Authors and Indie Publishing: What’s Your Take?

my-typewriter-001Last week I posted about bad grammar in self-publishing. I think having better edited books is a topic that both readers and authors care about, but what about being able to find the best Ebooks in a sea of MILLIONS of titles out there on Amazon, B&N, and other sites? Yes, MILLIONS. How do readers know which books are well-written and not just put up there by random people who can’t write and think self-publishing is an entrepreneurial opportunity?

Maybe the answer is for authors who really can write, and who are already in the publishing industry, to get in on the game. In  yesterday’s post, Bad Grammar in Self-Publishing: Please Stop, I made a remark that I would probably never publish an Indie title of my own. That same day my agent, Chip MacGregor, posted this on his blog: Author Earnings, Amazon, and the Future of Ebooks. You authors and business-types out there will find what Chip has to say fascinating.

After reading his take on things, maybe being a “hybrid” author is not a terrible idea if published authors cover all their bases before releasing an indie Ebook, and if they work with their literary agent to insure their Indie book’s release is well-edited and supports their publishing career goals. For those self-publishing as debut novelists without an agent, I think it will be even harder. Hopefully those authors will start to see the importance of editing and marketing before they throw something up on Amazon. After all, what if it really is a great novel? It would be terrible for it to be lost in the sea of Millions.

So, as readers, what to do you all think about your favorite novelists getting into indie publishing where their books would continue to be available to you in bookstores, but also have a few things that come directly from the author and not a publisher, such as an indie Ebook?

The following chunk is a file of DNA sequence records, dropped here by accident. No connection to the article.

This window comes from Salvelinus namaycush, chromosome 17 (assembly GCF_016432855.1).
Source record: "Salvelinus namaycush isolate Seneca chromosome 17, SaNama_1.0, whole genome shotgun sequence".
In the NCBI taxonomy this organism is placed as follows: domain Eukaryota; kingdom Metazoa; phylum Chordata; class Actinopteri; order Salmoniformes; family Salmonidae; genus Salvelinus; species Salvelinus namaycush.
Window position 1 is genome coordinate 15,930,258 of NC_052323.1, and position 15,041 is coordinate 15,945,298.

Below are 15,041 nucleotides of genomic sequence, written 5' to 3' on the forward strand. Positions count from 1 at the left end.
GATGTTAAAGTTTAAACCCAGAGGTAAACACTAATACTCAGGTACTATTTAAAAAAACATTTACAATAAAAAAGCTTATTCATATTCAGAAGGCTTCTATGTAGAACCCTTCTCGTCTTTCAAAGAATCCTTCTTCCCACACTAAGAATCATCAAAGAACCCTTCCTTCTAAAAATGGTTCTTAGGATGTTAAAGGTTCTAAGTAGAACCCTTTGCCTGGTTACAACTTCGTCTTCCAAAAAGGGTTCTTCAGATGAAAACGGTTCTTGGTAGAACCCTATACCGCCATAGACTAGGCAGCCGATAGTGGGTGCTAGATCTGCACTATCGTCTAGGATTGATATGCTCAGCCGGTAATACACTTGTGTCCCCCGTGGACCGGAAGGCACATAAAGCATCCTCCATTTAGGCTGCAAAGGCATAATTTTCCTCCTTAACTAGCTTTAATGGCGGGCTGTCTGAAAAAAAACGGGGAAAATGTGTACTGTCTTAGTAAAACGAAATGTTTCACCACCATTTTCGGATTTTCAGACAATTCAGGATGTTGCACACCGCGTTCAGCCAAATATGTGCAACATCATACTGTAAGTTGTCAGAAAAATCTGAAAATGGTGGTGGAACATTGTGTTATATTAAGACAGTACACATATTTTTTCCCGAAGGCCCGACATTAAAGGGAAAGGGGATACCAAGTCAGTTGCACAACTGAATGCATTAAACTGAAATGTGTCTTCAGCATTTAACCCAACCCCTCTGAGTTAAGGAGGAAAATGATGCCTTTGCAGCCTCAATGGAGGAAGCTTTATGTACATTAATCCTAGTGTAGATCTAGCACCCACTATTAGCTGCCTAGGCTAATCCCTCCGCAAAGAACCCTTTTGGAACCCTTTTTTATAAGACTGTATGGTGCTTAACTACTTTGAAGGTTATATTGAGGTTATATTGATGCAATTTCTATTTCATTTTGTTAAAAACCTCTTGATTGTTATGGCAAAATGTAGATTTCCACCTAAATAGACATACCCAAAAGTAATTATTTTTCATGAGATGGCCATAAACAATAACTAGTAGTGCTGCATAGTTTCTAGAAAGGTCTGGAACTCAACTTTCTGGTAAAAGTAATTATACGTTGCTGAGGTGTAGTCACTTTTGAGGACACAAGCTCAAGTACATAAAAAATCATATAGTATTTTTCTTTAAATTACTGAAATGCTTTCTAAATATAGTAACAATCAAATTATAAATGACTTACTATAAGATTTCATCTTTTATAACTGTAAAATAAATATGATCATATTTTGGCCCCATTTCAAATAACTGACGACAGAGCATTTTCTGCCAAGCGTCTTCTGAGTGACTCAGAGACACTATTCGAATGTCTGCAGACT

Tina Ann Forkner is a novelist, blogger, substitute teacher, and mom who lives with her husband in windy Wyoming.

5 thoughts on “Authors and Indie Publishing: What’s Your Take?

  1. I read both your and Chip’s posts, and I’d just say to be careful not to lump all indies into the “bad grammar, unedited” category. Most of the indies I know work like it’s a full-time job, covering their editing, formatting, cover art, and marketing bases, just to name a few. It’s not a casual decision–it’s one many of us come to after much prayer and weighing of options.

    I try to give shout-outs to the indies who’ve obviously put out a professional product, and that number is growing as the trad. pub industry is getting more narrow. For many authors (myself included), indie WAS the best option, and it’s highly fulfilling. We’re not going into this blind (I’ve had three agents). Many of the indies I know are some of the most well-informed, business-minded authors out there.

    Not sure what genre you enjoy reading, but there are several indie authors I’d highly recommend, just to get a taste of the kind of product that is out there. Karin Kaufman, Becky Doughty, Wendy Paine Miller, and Tamara Leigh, to name just a few.

    I love your site, Tina, and your books always look like something I’d enjoy. I’d just encourage authors to read indie authors before assuming they’re all the same. It’s a whole new world out there. Personally, once I find an indie I love, just like a trad. pubbed author, I’m ready to buy all his/her books.


    1. Heather! How did I miss that you have published GOD’S DAUGHTER? I read General and Women’s Fiction, whatever that is these days, but I’m open to all genres if it’s a good book. I agree with you that indie publishing is changing and it sounds like you are the kind of author I am talking about because you are well-informed and business-minded. Congratulations and I hope you do well. I’m glad you find it highly-fulfilling. In my previous post, I said that I “probably” would never publish an indie novel on my own, after knowing what it’s like to have a good team, but I think my mind could be changed by hearing about more experiences like yours. I know that I would still want to work with my agent to make sure I’m not sending myself in the wrong direction, but to each his or her own, right? Thanks for stopping by. I always like to read your comments.


      1. Glad to stop in, Tina–always like your posts. I think we all go the route God wants us to go, and for me, that was most assuredly (and after knocking on every other door) indie publishing. However, I wouldn’t have jumped on this route, say, three years ago. I just didn’t believe I could do it at that time. But God has definitely brought me to the place where I knew HE would help me do it.

        Let me know if you’re ever interested in reading a Viking historical, gal, and I’ll hook you up! Grin.


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